Contracts Where Neither or Only One Party Signs Can be Binding

In today’s world where circumstances can change at lightening speed, companies sometime feel compelled to act before their counsel can formalize or finalize a written contract. Similarly, there are instances where only one party to a deal has executed the written instrument. So what happens when someone seeks to enforce the terms of a written document that is not fully executed? As with many questions in the law, the answer is: “It depends….”

In Lease, Inc. v. Rowe International Corp., the parties were negotiating a Master Service Agreement, and Lease America’s president eventually signed a version of it, indicating next to his signature “(with conditions).” Thereafter, the parties commenced their business dealings.

Three years later, disputes arose, and Lease America sued Rowe International in federal court in Massachusetts for antitrust and deceptive trade practices. Among other defensive maneuvers, Rowe moved to have the case transferred from Massachusetts to Michigan based on a forum selection clause in the Master Service Agreement that required all disputes to be litigated in that state. Lease America countered by arguing that Rowe could not invoke the forum selection clause because (i) Rowe never executed the Master Service Agreement and (ii) the “with conditions” language next to Lease America’s president’s signature rendered the document nothing more than a counter offer (which Rowe never accepted).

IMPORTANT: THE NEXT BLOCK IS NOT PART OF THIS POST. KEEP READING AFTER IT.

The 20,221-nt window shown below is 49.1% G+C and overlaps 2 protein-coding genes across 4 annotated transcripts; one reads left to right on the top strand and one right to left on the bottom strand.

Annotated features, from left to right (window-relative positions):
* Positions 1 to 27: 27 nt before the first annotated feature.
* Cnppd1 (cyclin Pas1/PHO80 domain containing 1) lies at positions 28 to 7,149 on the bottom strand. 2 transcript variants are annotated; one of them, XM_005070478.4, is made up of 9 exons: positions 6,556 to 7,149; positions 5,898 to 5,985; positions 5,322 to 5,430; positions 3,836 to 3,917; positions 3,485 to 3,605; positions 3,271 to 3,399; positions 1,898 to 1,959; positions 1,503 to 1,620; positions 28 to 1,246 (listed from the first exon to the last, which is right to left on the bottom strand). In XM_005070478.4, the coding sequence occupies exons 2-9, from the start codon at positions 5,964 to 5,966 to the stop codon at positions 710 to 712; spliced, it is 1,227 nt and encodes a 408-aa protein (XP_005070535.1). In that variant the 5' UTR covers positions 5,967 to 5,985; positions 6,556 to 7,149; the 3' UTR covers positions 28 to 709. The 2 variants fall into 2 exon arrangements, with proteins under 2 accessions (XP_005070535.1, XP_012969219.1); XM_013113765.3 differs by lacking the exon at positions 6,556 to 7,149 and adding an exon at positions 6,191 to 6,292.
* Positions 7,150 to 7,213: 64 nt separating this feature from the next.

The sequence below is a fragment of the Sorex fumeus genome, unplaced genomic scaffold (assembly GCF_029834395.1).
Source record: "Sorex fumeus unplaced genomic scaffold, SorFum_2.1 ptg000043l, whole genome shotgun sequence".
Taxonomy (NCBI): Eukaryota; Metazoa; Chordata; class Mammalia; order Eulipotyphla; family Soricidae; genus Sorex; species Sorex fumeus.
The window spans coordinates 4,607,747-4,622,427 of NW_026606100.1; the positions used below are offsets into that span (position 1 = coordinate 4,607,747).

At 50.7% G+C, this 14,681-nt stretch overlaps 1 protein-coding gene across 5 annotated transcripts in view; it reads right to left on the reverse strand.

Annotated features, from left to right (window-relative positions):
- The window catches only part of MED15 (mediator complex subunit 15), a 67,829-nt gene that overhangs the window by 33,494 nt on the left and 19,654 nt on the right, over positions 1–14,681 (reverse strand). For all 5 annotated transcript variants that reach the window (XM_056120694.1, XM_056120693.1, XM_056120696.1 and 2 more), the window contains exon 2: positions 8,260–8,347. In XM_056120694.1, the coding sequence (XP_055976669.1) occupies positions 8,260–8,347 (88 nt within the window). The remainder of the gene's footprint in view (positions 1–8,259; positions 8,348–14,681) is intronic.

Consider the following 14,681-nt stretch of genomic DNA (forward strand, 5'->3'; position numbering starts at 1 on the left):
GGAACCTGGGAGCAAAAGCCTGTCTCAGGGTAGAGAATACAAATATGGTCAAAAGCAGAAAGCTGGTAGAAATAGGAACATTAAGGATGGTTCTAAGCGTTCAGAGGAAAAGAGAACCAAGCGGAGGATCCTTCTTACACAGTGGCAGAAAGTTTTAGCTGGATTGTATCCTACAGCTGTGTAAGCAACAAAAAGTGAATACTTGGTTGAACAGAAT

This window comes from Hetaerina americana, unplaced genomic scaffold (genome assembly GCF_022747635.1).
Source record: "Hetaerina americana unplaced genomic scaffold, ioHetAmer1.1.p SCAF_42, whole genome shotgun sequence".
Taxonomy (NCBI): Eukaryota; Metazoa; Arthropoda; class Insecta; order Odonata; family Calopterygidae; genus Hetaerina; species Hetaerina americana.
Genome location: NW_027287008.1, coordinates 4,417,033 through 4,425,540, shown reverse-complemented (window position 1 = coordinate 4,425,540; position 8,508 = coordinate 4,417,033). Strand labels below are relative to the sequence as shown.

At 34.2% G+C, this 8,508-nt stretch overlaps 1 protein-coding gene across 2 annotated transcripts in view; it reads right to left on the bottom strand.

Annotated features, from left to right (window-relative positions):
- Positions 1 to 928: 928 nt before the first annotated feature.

While the court noted that this was an unusual situation in that the party who had signed the contract was arguing that no binding agreement existed, that really was immaterial. The key was that:

It [was] clear from the record … that both parties manifested an acceptance to the Master Agreement ….

Also, while not discussing the “with conditions” language extensively, the court also appeared to have no problem concluding based on the record before it that there was no dispute as to what those conditions were and that there was agreement to them. Accordingly, the fact that no one on behalf of Rowe had signed the contract was immaterial; both parties were bound by and could enforce the terms of the Master Service Agreement. As such, it is important that in-house counsel make sure their business clients are aware that even an unsigned contract can be enforceable if the parties act as if it is.



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